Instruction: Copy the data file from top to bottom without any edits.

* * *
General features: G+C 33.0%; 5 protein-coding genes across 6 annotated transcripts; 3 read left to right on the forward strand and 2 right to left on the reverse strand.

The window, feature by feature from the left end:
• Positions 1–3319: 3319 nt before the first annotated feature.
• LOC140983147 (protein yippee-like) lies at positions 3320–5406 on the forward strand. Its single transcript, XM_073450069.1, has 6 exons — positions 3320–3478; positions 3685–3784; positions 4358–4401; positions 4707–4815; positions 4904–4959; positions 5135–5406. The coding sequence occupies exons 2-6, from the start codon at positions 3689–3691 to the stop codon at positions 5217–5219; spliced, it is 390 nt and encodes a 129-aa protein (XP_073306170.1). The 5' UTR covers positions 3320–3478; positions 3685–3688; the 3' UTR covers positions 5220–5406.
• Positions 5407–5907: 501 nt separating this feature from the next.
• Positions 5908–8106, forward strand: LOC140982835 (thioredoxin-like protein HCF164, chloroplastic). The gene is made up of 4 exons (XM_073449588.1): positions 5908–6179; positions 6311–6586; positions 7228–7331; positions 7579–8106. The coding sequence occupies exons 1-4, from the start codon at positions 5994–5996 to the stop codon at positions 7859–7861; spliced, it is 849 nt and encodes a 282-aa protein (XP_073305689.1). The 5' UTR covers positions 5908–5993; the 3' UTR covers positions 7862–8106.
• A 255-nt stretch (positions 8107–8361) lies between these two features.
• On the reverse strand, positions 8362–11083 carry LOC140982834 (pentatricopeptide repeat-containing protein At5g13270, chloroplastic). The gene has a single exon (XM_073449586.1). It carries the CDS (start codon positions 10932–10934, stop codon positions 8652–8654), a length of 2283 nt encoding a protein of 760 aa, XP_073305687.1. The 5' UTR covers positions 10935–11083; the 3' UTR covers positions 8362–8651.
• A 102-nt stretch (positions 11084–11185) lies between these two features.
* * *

General features: G+C 33.0%; 5 protein-coding genes across 6 annotated transcripts; 3 read left to right on the forward strand and 2 right to left on the reverse strand.

The window, feature by feature from the left end:
• Positions 1–3319: 3319 nt before the first annotated feature.
• LOC140983147 (protein yippee-like) lies at positions 3320–5406 on the forward strand. Its single transcript, XM_073450069.1, has 6 exons — positions 3320–3478; positions 3685–3784; positions 4358–4401; positions 4707–4815; positions 4904–4959; positions 5135–5406. The coding sequence occupies exons 2-6, from the start codon at positions 3689–3691 to the stop codon at positions 5217–5219; spliced, it is 390 nt and encodes a 129-aa protein (XP_073306170.1). The 5' UTR covers positions 3320–3478; positions 3685–3688; the 3' UTR covers positions 5220–5406.
• Positions 5407–5907: 501 nt separating this feature from the next.
• Positions 5908–8106, forward strand: LOC140982835 (thioredoxin-like protein HCF164, chloroplastic). The gene is made up of 4 exons (XM_073449588.1): positions 5908–6179; positions 6311–6586; positions 7228–7331; positions 7579–8106. The coding sequence occupies exons 1-4, from the start codon at positions 5994–5996 to the stop codon at positions 7859–7861; spliced, it is 849 nt and encodes a 282-aa protein (XP_073305689.1). The 5' UTR covers positions 5908–5993; the 3' UTR covers positions 7862–8106.
• A 255-nt stretch (positions 8107–8361) lies between these two features.
• On the reverse strand, positions 8362–11083 carry LOC140982834 (pentatricopeptide repeat-containing protein At5g13270, chloroplastic). The gene has a single exon (XM_073449586.1). It carries the CDS (start codon positions 10932–10934, stop codon positions 8652–8654), a length of 2283 nt encoding a protein of 760 aa, XP_073305687.1. The 5' UTR covers positions 10935–11083; the 3' UTR covers positions 8362–8651.
• A 102-nt stretch (positions 11084–11185) lies between these two features.